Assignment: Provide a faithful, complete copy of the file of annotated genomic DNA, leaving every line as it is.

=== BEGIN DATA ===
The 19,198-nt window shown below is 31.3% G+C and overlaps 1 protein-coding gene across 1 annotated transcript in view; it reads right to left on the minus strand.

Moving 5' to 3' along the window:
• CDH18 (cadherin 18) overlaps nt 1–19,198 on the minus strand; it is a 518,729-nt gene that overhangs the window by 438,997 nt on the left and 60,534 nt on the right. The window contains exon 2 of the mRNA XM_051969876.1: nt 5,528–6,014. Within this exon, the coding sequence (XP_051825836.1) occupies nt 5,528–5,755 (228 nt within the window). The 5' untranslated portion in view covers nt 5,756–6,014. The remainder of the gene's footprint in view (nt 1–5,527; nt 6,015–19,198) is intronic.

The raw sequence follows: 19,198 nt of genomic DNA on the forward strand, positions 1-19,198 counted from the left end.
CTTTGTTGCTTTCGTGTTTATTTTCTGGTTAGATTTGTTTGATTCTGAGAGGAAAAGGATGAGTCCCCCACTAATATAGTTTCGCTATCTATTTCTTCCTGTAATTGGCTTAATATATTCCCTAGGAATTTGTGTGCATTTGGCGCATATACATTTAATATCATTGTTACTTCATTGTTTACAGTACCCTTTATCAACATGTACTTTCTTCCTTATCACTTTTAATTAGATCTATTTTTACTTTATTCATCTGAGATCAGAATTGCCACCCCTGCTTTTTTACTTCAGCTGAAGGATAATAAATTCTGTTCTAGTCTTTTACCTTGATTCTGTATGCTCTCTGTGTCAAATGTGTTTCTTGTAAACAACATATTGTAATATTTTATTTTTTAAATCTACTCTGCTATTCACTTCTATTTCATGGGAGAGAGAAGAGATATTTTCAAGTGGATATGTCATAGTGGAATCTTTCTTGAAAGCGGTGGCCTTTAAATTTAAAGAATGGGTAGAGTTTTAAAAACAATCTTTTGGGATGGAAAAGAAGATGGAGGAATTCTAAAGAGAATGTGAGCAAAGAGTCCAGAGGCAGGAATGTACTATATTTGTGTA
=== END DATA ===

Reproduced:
The 19,198-nt window shown below is 31.3% G+C and overlaps 1 protein-coding gene across 1 annotated transcript in view; it reads right to left on the minus strand.

Moving 5' to 3' along the window:
• CDH18 (cadherin 18) overlaps nt 1–19,198 on the minus strand; it is a 518,729-nt gene that overhangs the window by 438,997 nt on the left and 60,534 nt on the right. The window contains exon 2 of the mRNA XM_051969876.1: nt 5,528–6,014. Within this exon, the coding sequence (XP_051825836.1) occupies nt 5,528–5,755 (228 nt within the window). The 5' untranslated portion in view covers nt 5,756–6,014. The remainder of the gene's footprint in view (nt 1–5,527; nt 6,015–19,198) is intronic.

The raw sequence follows: 19,198 nt of genomic DNA on the forward strand, positions 1-19,198 counted from the left end.
CTTTGTTGCTTTCGTGTTTATTTTCTGGTTAGATTTGTTTGATTCTGAGAGGAAAAGGATGAGTCCCCCACTAATATAGTTTCGCTATCTATTTCTTCCTGTAATTGGCTTAATATATTCCCTAGGAATTTGTGTGCATTTGGCGCATATACATTTAATATCATTGTTACTTCATTGTTTACAGTACCCTTTATCAACATGTACTTTCTTCCTTATCACTTTTAATTAGATCTATTTTTACTTTATTCATCTGAGATCAGAATTGCCACCCCTGCTTTTTTACTTCAGCTGAAGGATAATAAATTCTGTTCTAGTCTTTTACCTTGATTCTGTATGCTCTCTGTGTCAAATGTGTTTCTTGTAAACAACATATTGTAATATTTTATTTTTTAAATCTACTCTGCTATTCACTTCTATTTCATGGGAGAGAGAAGAGATATTTTCAAGTGGATATGTCATAGTGGAATCTTTCTTGAAAGCGGTGGCCTTTAAATTTAAAGAATGGGTAGAGTTTTAAAAACAATCTTTTGGGATGGAAAAGAAGATGGAGGAATTCTAAAGAGAATGTGAGCAAAGAGTCCAGAGGCAGGAATGTACTATATTTGTGTA